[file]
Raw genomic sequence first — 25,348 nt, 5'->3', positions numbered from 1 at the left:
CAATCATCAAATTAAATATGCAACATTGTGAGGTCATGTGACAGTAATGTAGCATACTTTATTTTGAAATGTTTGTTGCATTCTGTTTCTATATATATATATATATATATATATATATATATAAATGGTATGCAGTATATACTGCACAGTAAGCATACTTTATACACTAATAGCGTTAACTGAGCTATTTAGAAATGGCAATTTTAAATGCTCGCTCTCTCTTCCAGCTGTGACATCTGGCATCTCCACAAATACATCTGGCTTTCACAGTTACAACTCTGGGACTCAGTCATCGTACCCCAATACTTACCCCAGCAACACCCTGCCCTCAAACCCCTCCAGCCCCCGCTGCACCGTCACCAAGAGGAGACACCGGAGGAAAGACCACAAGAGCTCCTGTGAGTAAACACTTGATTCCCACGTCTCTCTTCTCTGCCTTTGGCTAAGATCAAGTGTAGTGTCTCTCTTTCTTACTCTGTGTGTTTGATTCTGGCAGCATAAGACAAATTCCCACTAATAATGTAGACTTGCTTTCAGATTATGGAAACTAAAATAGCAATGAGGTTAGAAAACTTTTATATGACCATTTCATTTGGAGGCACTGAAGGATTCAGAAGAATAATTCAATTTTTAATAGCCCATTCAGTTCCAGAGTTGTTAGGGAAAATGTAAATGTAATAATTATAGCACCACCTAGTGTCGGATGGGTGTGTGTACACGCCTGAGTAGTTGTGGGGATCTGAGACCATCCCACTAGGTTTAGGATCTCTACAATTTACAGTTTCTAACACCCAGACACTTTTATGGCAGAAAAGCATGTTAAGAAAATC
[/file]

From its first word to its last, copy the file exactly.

Raw genomic sequence first — 25,348 nt, 5'->3', positions numbered from 1 at the left:
CAATCATCAAATTAAATATGCAACATTGTGAGGTCATGTGACAGTAATGTAGCATACTTTATTTTGAAATGTTTGTTGCATTCTGTTTCTATATATATATATATATATATATATATATATATAAATGGTATGCAGTATATACTGCACAGTAAGCATACTTTATACACTAATAGCGTTAACTGAGCTATTTAGAAATGGCAATTTTAAATGCTCGCTCTCTCTTCCAGCTGTGACATCTGGCATCTCCACAAATACATCTGGCTTTCACAGTTACAACTCTGGGACTCAGTCATCGTACCCCAATACTTACCCCAGCAACACCCTGCCCTCAAACCCCTCCAGCCCCCGCTGCACCGTCACCAAGAGGAGACACCGGAGGAAAGACCACAAGAGCTCCTGTGAGTAAACACTTGATTCCCACGTCTCTCTTCTCTGCCTTTGGCTAAGATCAAGTGTAGTGTCTCTCTTTCTTACTCTGTGTGTTTGATTCTGGCAGCATAAGACAAATTCCCACTAATAATGTAGACTTGCTTTCAGATTATGGAAACTAAAATAGCAATGAGGTTAGAAAACTTTTATATGACCATTTCATTTGGAGGCACTGAAGGATTCAGAAGAATAATTCAATTTTTAATAGCCCATTCAGTTCCAGAGTTGTTAGGGAAAATGTAAATGTAATAATTATAGCACCACCTAGTGTCGGATGGGTGTGTGTACACGCCTGAGTAGTTGTGGGGATCTGAGACCATCCCACTAGGTTTAGGATCTCTACAATTTACAGTTTCTAACACCCAGACACTTTTATGGCAGAAAAGCATGTTAAGAAAATC